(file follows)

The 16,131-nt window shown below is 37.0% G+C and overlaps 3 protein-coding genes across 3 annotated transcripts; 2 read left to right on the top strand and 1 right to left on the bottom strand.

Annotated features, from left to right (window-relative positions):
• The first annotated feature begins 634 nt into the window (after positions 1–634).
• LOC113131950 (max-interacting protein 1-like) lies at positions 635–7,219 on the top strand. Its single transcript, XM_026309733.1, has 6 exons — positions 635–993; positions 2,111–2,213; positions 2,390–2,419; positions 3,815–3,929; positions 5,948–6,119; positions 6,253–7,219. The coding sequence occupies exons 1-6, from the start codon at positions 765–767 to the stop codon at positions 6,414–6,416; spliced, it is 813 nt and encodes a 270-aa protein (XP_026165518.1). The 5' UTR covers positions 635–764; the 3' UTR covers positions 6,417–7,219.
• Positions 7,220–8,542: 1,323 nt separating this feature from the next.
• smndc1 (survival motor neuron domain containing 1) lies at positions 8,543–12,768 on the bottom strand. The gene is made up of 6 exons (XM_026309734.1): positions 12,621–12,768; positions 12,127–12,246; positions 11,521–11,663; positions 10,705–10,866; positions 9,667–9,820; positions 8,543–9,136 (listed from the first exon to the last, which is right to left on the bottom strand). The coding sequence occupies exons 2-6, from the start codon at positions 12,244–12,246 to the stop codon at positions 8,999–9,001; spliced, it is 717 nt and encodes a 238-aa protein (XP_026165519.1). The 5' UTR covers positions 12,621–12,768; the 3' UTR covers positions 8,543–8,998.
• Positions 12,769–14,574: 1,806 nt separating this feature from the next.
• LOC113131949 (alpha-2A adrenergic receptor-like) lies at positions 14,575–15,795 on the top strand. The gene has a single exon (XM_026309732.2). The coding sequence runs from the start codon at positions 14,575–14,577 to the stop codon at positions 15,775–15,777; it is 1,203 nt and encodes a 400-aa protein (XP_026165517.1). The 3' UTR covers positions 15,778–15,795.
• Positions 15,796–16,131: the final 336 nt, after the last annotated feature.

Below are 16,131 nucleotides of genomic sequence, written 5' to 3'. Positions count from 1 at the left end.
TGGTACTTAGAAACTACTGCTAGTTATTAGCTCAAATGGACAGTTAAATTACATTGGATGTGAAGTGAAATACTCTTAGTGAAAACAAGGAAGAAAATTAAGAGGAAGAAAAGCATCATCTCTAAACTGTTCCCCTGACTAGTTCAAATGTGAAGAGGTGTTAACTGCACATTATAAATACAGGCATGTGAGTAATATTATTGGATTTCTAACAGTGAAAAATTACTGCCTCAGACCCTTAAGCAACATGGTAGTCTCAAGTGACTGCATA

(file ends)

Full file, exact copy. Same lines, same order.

The 16,131-nt window shown below is 37.0% G+C and overlaps 3 protein-coding genes across 3 annotated transcripts; 2 read left to right on the top strand and 1 right to left on the bottom strand.

Annotated features, from left to right (window-relative positions):
• The first annotated feature begins 634 nt into the window (after positions 1–634).
• LOC113131950 (max-interacting protein 1-like) lies at positions 635–7,219 on the top strand. Its single transcript, XM_026309733.1, has 6 exons — positions 635–993; positions 2,111–2,213; positions 2,390–2,419; positions 3,815–3,929; positions 5,948–6,119; positions 6,253–7,219. The coding sequence occupies exons 1-6, from the start codon at positions 765–767 to the stop codon at positions 6,414–6,416; spliced, it is 813 nt and encodes a 270-aa protein (XP_026165518.1). The 5' UTR covers positions 635–764; the 3' UTR covers positions 6,417–7,219.
• Positions 7,220–8,542: 1,323 nt separating this feature from the next.
• smndc1 (survival motor neuron domain containing 1) lies at positions 8,543–12,768 on the bottom strand. The gene is made up of 6 exons (XM_026309734.1): positions 12,621–12,768; positions 12,127–12,246; positions 11,521–11,663; positions 10,705–10,866; positions 9,667–9,820; positions 8,543–9,136 (listed from the first exon to the last, which is right to left on the bottom strand). The coding sequence occupies exons 2-6, from the start codon at positions 12,244–12,246 to the stop codon at positions 8,999–9,001; spliced, it is 717 nt and encodes a 238-aa protein (XP_026165519.1). The 5' UTR covers positions 12,621–12,768; the 3' UTR covers positions 8,543–8,998.
• Positions 12,769–14,574: 1,806 nt separating this feature from the next.
• LOC113131949 (alpha-2A adrenergic receptor-like) lies at positions 14,575–15,795 on the top strand. The gene has a single exon (XM_026309732.2). The coding sequence runs from the start codon at positions 14,575–14,577 to the stop codon at positions 15,775–15,777; it is 1,203 nt and encodes a 400-aa protein (XP_026165517.1). The 3' UTR covers positions 15,778–15,795.
• Positions 15,796–16,131: the final 336 nt, after the last annotated feature.

Below are 16,131 nucleotides of genomic sequence, written 5' to 3'. Positions count from 1 at the left end.
TGGTACTTAGAAACTACTGCTAGTTATTAGCTCAAATGGACAGTTAAATTACATTGGATGTGAAGTGAAATACTCTTAGTGAAAACAAGGAAGAAAATTAAGAGGAAGAAAAGCATCATCTCTAAACTGTTCCCCTGACTAGTTCAAATGTGAAGAGGTGTTAACTGCACATTATAAATACAGGCATGTGAGTAATATTATTGGATTTCTAACAGTGAAAAATTACTGCCTCAGACCCTTAAGCAACATGGTAGTCTCAAGTGACTGCATA